He said: “I understand that sight is the sense people say they fear losing the most, yet we’re told an eye appointment with their optician is the one they are most likely to miss, cancel or avoid. An eye test could save your sight, or detect other underlying illnesses such as diabetes, heart disease or cancer.”

The Mayor urged people to follow advice and attend routine eye appointments at least once every two years - even if there is no change in your vision.

Robert Shilliday, RNIB Northern Ireland’s Country Director and Co-Chair of the NI Eyecare Network, said:

“We want to ensure we are reaching as much of the population as possible with these eye health messages.

“The #EyeCareWeCare campaign also seeks to connect the 57,500 blind and partially sighted people currently living in Northern Ireland with all the available forms of services and support across the statutory, community and voluntary sectors.

“I want to thank the Mayor Carson and Mark for their support with this campaign today.”

For further information on eye health and support services, visit

Notes to editors

Further Interviews are available. Spokespersons include:

- Finaghy man Mark Bridgeland who is registered severely sight impaired

- Robert Shilliday, RNIB Northern Ireland’s Country Director

- Raymond Curran, Head of Ophthalmic Services, Strategic Planning and Performance Group, Department of Health NI

- Dr Jackie McCall, Consultant in Public Health at the Public Health Agency

- Jill Campbell, Chair of Optometry NI.

For further information, or to arrange interviews, please contact Kirsty Campbell on [email protected], or 07702 856 686

#EyeCareWeCare roadshows

The #EyeCareWeCare event in Lisburn’s Bow Street Mall was the second in a series of roadshows to be held across each of the five Health Trust areas from now until March 2023.

Love your eyes – our five eye health top tips

Regular eye tests

Sight is the sense people say they fear losing the most, yet an eye appointment is the one they’re most likely to miss, cancel or avoid. Most people should have their eyes examined at least once every two years - even if there is no change in your vision. An eye examination can often pick up the first signs of a sight loss condition before you notice any symptoms.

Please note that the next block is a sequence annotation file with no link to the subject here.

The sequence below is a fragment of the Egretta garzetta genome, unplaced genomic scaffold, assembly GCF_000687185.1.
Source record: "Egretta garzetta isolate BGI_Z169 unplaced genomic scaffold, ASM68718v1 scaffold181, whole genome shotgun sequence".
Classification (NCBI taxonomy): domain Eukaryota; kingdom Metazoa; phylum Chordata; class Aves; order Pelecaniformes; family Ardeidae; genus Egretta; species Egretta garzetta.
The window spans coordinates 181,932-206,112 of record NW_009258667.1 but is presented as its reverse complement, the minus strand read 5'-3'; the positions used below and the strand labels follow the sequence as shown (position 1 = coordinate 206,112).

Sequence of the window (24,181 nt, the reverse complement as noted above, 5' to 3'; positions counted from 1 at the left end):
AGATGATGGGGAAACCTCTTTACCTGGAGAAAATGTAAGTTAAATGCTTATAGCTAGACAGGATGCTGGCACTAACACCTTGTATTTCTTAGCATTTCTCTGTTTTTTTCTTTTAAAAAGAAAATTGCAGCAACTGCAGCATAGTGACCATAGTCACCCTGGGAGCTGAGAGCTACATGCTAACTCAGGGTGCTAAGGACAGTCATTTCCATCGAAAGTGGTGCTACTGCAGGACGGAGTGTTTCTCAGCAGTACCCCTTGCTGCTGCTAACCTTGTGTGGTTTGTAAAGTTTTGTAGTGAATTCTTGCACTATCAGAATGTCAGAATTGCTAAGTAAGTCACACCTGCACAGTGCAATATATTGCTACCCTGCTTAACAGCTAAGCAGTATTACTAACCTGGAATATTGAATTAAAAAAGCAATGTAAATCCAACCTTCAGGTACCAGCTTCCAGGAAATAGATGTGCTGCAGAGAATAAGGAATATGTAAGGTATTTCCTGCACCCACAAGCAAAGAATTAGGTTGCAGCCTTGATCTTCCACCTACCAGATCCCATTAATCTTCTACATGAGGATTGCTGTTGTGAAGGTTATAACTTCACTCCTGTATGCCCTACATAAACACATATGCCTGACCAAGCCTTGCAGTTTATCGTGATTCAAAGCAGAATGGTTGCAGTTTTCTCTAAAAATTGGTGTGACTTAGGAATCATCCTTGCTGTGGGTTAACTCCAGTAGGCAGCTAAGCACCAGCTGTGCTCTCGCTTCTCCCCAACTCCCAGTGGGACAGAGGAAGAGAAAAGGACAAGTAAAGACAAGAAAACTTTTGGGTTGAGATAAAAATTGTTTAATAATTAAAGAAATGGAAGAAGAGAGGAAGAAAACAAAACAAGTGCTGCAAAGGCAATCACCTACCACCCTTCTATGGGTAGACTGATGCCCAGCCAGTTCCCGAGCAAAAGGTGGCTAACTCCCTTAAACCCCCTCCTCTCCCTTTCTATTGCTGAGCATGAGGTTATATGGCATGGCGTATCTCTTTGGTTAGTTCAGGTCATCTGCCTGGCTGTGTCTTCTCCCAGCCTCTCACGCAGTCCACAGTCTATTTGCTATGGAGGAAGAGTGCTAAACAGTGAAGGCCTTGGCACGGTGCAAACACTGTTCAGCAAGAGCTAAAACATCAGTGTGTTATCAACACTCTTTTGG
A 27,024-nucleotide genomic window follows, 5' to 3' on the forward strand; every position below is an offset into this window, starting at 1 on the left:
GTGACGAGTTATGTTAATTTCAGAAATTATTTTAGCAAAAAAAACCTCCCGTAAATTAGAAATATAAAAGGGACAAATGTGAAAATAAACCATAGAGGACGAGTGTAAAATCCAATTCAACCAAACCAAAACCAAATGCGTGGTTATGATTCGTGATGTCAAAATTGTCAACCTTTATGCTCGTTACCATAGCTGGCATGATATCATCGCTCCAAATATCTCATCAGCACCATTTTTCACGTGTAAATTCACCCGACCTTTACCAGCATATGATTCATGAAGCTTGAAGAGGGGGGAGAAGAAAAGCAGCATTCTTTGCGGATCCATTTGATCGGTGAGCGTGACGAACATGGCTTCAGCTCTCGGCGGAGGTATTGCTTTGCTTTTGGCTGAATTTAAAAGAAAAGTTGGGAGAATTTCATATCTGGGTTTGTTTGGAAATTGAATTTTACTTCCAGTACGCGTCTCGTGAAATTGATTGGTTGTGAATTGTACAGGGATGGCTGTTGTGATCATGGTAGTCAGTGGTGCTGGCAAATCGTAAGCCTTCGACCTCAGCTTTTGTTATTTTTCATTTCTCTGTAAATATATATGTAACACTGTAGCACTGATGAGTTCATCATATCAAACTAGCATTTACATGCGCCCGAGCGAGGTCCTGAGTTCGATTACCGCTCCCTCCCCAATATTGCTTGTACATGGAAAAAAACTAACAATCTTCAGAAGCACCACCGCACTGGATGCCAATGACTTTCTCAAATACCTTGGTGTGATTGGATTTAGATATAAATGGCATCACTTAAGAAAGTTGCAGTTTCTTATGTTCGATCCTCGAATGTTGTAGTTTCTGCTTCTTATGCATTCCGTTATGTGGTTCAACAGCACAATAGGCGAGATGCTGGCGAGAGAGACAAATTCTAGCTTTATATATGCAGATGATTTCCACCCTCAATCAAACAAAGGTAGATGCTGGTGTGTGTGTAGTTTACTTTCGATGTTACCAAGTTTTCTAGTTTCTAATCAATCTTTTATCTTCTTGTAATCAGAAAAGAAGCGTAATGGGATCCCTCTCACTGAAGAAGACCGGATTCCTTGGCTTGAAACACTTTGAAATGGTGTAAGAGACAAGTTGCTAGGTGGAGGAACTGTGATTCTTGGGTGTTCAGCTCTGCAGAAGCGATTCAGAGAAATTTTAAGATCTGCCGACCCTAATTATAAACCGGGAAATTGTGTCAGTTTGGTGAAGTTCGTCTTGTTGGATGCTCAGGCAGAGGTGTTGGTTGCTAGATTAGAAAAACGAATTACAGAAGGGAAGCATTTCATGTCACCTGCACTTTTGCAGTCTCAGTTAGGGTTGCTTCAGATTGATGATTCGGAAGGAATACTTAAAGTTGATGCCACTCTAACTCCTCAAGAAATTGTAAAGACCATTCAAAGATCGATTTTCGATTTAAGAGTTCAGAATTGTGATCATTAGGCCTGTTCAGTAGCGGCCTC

Did you know a routine eye test can also detect a range of life-threatening conditions such as diabetes, cancer and heart disease?

To check if you’re eligible for help towards eye test and glasses costs, call the free Health and Social Care Information Line on 0800 587 8982 or visit

Get help to stop smoking

Age-related macular degeneration is the UK’s most common cause of sight loss and smoking doubles that risk.

Eat healthy and watch your weight

Obesity can increase the risk of developing diabetes, which in turn can also cause sight loss. Eating a diet low in saturated fats but rich in green leafy vegetables such as spinach and broccoli may help delay the progression of conditions such as cataracts and AMD.

Wear sunglasses

UVA and UVB rays in sunlight can harm your eyes and may increase the risk of cataracts and AMD. Wearing sunglasses, glasses or contact lenses with built in UV filter will protect your eyes. Only buy sunglasses that have a CE mark or carry British Standard BS EN ISO 12312-1.

Safety first

DIY and sport cause thousands of eye-related injuries each year. Always wear safety goggles (European Standard BS EN 166) or sports goggles to keep your eyes protected.